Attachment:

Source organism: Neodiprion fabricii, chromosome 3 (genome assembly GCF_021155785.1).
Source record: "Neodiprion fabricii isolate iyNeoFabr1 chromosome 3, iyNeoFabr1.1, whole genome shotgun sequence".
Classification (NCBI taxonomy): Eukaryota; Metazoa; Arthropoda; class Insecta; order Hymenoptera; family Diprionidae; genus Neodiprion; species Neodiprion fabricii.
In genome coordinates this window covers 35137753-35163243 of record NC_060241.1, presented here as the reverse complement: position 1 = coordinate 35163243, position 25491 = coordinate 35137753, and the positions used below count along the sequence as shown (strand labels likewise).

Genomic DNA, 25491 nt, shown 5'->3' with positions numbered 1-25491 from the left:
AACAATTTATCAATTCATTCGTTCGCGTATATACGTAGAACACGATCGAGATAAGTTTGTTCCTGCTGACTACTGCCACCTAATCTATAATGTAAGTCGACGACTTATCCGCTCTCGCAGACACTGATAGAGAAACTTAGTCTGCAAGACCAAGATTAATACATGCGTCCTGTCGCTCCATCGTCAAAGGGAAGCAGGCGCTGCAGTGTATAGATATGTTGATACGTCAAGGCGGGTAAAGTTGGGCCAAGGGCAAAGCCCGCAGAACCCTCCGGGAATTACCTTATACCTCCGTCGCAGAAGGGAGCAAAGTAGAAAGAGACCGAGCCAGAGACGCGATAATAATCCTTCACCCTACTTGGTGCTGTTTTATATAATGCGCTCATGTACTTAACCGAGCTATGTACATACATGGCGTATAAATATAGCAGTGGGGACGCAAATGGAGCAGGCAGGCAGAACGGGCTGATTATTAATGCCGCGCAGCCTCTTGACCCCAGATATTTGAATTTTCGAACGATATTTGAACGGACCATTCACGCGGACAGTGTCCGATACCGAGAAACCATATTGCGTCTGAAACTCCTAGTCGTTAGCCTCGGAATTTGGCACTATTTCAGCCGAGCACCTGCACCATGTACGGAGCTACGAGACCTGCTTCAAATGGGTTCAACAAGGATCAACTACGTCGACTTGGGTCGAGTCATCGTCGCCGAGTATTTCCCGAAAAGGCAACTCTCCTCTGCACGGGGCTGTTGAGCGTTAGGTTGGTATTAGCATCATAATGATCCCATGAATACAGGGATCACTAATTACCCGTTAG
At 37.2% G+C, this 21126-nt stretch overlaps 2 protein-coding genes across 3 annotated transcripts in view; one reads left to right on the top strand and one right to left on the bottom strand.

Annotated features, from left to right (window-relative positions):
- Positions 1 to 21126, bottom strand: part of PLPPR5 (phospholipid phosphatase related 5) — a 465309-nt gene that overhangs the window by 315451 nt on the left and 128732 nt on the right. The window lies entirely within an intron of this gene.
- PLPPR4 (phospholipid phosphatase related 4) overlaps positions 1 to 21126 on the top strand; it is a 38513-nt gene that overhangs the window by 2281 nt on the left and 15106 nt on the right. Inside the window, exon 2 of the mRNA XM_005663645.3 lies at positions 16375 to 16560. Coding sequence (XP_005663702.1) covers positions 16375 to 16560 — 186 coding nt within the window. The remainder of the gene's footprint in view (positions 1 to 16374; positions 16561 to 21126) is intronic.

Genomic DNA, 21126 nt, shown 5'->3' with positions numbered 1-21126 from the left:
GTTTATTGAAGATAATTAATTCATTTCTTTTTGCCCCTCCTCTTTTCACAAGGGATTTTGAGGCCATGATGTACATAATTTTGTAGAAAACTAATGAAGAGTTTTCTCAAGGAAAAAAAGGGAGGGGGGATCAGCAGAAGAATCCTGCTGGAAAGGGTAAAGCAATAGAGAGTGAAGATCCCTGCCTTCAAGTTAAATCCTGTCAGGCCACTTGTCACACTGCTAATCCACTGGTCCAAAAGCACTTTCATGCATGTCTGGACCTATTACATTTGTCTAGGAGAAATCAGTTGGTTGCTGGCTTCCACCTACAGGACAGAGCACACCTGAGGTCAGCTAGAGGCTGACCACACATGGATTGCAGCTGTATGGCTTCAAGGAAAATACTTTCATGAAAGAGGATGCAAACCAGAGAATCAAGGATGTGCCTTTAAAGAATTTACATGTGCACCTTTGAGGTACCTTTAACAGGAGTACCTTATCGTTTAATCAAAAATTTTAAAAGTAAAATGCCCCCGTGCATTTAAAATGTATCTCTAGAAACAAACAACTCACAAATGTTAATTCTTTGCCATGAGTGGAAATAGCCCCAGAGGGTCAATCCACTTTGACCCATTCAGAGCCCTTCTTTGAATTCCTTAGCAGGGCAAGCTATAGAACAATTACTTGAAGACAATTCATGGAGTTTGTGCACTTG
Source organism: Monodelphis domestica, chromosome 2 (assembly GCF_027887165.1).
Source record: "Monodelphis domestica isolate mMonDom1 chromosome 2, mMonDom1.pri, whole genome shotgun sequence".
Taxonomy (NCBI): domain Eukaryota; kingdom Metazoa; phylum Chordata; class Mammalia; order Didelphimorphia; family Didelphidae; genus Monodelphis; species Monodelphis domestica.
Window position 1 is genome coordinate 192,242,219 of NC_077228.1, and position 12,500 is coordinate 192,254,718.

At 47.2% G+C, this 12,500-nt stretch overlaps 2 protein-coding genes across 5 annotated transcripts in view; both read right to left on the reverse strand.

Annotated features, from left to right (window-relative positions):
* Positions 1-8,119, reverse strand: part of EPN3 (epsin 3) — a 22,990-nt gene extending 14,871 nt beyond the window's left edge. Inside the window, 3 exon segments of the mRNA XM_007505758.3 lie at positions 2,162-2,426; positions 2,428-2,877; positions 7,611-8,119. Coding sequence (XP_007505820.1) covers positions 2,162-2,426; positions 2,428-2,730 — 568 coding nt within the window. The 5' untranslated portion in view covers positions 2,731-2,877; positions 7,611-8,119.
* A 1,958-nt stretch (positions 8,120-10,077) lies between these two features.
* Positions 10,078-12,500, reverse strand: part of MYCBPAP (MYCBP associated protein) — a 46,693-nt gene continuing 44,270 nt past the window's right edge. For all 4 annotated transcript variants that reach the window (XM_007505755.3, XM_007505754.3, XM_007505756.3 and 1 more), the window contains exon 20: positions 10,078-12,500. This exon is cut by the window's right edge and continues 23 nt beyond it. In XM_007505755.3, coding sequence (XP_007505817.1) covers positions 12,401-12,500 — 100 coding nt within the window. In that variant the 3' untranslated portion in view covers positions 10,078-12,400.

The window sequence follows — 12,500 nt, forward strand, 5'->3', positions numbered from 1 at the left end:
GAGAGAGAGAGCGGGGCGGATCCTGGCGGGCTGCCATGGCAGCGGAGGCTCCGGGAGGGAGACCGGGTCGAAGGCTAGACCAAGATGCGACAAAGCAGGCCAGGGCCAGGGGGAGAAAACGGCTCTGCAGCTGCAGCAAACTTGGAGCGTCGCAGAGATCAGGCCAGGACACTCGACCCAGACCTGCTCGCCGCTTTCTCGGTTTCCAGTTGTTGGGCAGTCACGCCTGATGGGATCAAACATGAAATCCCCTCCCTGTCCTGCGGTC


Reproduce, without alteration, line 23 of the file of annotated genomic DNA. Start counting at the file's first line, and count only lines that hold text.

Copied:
GAGAGAGAGAGCGGGGCGGATCCTGGCGGGCTGCCATGGCAGCGGAGGCTCCGGGAGGGAGACCGGGTCGAAGGCTAGACCAAGATGCGACAAAGCAGGCCAGGGCCAGGGGGAGAAAACGGCTCTGCAGCTGCAGCAAACTTGGAGCGTCGCAGAGATCAGGCCAGGACACTCGACCCAGACCTGCTCGCCGCTTTCTCGGTTTCCAGTTGTTGGGCAGTCACGCCTGATGGGATCAAACATGAAATCCCCTCCCTGTCCTGCGGTC